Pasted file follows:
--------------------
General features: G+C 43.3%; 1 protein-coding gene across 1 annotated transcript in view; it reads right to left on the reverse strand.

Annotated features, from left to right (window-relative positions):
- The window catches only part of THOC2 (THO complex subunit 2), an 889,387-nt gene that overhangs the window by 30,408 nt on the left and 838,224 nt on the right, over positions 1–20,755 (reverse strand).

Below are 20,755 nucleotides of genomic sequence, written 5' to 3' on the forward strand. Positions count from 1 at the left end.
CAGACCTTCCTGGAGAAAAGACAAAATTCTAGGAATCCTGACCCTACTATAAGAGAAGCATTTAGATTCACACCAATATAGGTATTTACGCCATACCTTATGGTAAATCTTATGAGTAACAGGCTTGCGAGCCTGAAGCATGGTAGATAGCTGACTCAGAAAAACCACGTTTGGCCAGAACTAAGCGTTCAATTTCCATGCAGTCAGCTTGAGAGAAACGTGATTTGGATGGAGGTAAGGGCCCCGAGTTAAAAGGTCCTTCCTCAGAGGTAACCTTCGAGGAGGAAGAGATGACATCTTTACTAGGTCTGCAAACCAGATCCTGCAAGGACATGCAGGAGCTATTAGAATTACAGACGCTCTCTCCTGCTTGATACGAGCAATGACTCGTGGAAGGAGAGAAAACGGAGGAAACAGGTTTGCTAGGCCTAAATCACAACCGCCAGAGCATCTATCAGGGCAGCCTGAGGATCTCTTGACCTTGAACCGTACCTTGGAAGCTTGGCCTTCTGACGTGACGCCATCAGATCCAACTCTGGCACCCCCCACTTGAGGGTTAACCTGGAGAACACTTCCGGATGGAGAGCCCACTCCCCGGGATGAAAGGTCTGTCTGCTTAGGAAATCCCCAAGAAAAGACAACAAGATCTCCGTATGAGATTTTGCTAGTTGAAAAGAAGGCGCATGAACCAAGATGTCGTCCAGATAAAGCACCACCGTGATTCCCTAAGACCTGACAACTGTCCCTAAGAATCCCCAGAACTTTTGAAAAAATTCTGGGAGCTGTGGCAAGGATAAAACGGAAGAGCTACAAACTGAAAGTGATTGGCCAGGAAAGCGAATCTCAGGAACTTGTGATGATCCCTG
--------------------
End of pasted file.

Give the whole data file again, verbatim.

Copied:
General features: G+C 43.3%; 1 protein-coding gene across 1 annotated transcript in view; it reads right to left on the reverse strand.

Annotated features, from left to right (window-relative positions):
- The window catches only part of THOC2 (THO complex subunit 2), an 889,387-nt gene that overhangs the window by 30,408 nt on the left and 838,224 nt on the right, over positions 1–20,755 (reverse strand).

Below are 20,755 nucleotides of genomic sequence, written 5' to 3' on the forward strand. Positions count from 1 at the left end.
CAGACCTTCCTGGAGAAAAGACAAAATTCTAGGAATCCTGACCCTACTATAAGAGAAGCATTTAGATTCACACCAATATAGGTATTTACGCCATACCTTATGGTAAATCTTATGAGTAACAGGCTTGCGAGCCTGAAGCATGGTAGATAGCTGACTCAGAAAAACCACGTTTGGCCAGAACTAAGCGTTCAATTTCCATGCAGTCAGCTTGAGAGAAACGTGATTTGGATGGAGGTAAGGGCCCCGAGTTAAAAGGTCCTTCCTCAGAGGTAACCTTCGAGGAGGAAGAGATGACATCTTTACTAGGTCTGCAAACCAGATCCTGCAAGGACATGCAGGAGCTATTAGAATTACAGACGCTCTCTCCTGCTTGATACGAGCAATGACTCGTGGAAGGAGAGAAAACGGAGGAAACAGGTTTGCTAGGCCTAAATCACAACCGCCAGAGCATCTATCAGGGCAGCCTGAGGATCTCTTGACCTTGAACCGTACCTTGGAAGCTTGGCCTTCTGACGTGACGCCATCAGATCCAACTCTGGCACCCCCCACTTGAGGGTTAACCTGGAGAACACTTCCGGATGGAGAGCCCACTCCCCGGGATGAAAGGTCTGTCTGCTTAGGAAATCCCCAAGAAAAGACAACAAGATCTCCGTATGAGATTTTGCTAGTTGAAAAGAAGGCGCATGAACCAAGATGTCGTCCAGATAAAGCACCACCGTGATTCCCTAAGACCTGACAACTGTCCCTAAGAATCCCCAGAACTTTTGAAAAAATTCTGGGAGCTGTGGCAAGGATAAAACGGAAGAGCTACAAACTGAAAGTGATTGGCCAGGAAAGCGAATCTCAGGAACTTGTGATGATCCCTG